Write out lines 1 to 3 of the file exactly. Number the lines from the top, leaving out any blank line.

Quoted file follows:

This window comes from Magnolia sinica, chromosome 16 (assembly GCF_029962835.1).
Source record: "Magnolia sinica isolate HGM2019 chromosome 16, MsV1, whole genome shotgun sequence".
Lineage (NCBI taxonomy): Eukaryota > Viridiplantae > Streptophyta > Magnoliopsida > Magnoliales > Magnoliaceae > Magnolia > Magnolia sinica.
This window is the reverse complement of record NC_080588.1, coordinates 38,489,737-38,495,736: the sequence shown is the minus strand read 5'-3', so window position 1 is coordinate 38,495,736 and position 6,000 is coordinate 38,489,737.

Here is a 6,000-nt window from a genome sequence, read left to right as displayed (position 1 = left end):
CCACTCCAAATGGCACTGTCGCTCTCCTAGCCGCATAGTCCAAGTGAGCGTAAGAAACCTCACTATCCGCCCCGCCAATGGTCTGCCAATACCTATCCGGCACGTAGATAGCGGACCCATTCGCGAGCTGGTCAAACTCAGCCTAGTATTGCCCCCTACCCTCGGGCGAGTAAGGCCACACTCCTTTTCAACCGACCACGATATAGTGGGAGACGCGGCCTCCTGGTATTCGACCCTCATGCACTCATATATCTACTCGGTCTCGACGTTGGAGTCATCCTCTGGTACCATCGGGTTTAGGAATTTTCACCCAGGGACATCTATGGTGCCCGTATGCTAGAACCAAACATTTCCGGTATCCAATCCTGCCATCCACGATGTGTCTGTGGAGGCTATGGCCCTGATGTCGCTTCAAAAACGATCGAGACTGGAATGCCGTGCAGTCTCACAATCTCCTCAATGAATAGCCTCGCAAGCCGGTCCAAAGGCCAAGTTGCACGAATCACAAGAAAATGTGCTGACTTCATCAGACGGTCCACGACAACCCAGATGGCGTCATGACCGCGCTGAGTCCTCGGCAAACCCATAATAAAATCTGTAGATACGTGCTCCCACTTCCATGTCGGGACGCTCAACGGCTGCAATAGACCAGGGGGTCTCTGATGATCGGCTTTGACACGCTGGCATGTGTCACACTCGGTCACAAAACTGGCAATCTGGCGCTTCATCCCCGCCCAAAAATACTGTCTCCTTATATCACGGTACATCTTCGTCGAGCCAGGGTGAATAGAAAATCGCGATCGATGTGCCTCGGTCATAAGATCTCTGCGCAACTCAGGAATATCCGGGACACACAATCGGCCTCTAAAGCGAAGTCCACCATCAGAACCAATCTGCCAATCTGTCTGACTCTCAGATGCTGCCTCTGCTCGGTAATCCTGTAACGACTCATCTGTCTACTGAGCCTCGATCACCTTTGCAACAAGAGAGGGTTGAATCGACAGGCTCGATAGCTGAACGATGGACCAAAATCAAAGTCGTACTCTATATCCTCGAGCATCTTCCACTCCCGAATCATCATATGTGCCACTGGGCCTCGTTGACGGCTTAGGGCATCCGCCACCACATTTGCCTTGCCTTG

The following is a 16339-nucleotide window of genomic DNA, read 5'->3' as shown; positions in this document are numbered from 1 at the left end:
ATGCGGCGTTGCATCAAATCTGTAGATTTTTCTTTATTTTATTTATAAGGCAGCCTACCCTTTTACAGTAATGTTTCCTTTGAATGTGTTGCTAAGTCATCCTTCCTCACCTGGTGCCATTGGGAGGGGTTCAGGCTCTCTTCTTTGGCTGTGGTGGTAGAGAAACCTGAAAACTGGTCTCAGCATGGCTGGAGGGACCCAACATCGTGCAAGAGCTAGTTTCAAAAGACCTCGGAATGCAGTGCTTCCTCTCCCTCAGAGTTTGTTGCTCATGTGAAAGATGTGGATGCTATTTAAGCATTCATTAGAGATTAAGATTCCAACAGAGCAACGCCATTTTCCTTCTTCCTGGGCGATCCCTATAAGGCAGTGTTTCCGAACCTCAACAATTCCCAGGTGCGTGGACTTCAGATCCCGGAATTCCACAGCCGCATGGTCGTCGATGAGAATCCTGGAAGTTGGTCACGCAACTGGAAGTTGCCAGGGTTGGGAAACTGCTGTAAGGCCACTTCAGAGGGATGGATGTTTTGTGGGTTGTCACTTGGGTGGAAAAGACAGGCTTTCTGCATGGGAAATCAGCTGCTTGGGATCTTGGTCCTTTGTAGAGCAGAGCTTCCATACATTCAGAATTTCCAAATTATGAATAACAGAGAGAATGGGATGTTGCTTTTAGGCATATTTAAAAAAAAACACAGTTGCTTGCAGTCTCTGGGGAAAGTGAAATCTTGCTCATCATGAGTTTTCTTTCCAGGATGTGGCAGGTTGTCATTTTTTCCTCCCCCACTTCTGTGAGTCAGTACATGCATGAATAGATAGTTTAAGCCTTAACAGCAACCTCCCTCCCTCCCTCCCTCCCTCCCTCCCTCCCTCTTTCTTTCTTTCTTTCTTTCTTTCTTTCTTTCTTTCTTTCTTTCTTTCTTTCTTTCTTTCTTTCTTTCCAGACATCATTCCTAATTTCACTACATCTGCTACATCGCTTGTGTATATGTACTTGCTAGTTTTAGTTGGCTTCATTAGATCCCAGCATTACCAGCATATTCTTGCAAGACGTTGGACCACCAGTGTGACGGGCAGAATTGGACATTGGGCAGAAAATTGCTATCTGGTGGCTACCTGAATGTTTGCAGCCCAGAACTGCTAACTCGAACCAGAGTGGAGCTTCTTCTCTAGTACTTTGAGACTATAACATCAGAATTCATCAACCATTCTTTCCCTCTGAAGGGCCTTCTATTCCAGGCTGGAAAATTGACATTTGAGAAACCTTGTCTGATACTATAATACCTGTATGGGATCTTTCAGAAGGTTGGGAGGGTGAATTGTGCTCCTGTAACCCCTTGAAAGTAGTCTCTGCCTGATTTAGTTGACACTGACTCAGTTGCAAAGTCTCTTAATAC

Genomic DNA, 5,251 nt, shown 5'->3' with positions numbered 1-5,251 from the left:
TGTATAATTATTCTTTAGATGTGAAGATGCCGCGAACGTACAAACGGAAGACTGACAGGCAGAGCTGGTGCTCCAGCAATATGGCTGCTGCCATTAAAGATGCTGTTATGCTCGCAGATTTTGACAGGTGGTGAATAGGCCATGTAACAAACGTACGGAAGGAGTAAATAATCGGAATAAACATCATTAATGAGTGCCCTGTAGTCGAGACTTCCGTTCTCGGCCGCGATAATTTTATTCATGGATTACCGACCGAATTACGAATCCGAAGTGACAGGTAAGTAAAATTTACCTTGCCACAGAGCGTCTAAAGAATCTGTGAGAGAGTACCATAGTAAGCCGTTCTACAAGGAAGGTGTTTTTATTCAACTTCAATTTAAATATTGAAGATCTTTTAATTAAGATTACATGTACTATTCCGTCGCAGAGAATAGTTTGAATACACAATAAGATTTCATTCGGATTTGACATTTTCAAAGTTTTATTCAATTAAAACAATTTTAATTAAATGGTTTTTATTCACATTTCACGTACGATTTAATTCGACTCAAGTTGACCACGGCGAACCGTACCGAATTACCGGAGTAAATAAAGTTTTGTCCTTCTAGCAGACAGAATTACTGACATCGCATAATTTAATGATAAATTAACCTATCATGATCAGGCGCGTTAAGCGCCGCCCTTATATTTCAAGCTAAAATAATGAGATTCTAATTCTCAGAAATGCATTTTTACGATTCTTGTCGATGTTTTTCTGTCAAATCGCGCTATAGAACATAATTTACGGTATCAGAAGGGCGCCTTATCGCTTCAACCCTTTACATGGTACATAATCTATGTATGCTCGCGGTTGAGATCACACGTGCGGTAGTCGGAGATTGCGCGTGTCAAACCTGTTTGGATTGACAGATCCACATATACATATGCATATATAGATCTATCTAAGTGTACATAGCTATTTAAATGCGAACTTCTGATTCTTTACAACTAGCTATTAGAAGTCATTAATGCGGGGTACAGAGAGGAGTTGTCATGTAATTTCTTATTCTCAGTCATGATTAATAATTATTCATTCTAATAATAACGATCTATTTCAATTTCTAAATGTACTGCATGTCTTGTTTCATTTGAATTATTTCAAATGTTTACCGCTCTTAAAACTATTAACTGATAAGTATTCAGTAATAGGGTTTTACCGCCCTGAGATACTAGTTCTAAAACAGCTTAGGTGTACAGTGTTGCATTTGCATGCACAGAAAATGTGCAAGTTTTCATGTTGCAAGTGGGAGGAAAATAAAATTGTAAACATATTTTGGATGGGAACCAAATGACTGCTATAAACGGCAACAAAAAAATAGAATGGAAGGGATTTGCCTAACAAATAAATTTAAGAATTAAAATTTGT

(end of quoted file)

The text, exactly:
This window comes from Magnolia sinica, chromosome 16 (assembly GCF_029962835.1).
Source record: "Magnolia sinica isolate HGM2019 chromosome 16, MsV1, whole genome shotgun sequence".
Lineage (NCBI taxonomy): Eukaryota > Viridiplantae > Streptophyta > Magnoliopsida > Magnoliales > Magnoliaceae > Magnolia > Magnolia sinica.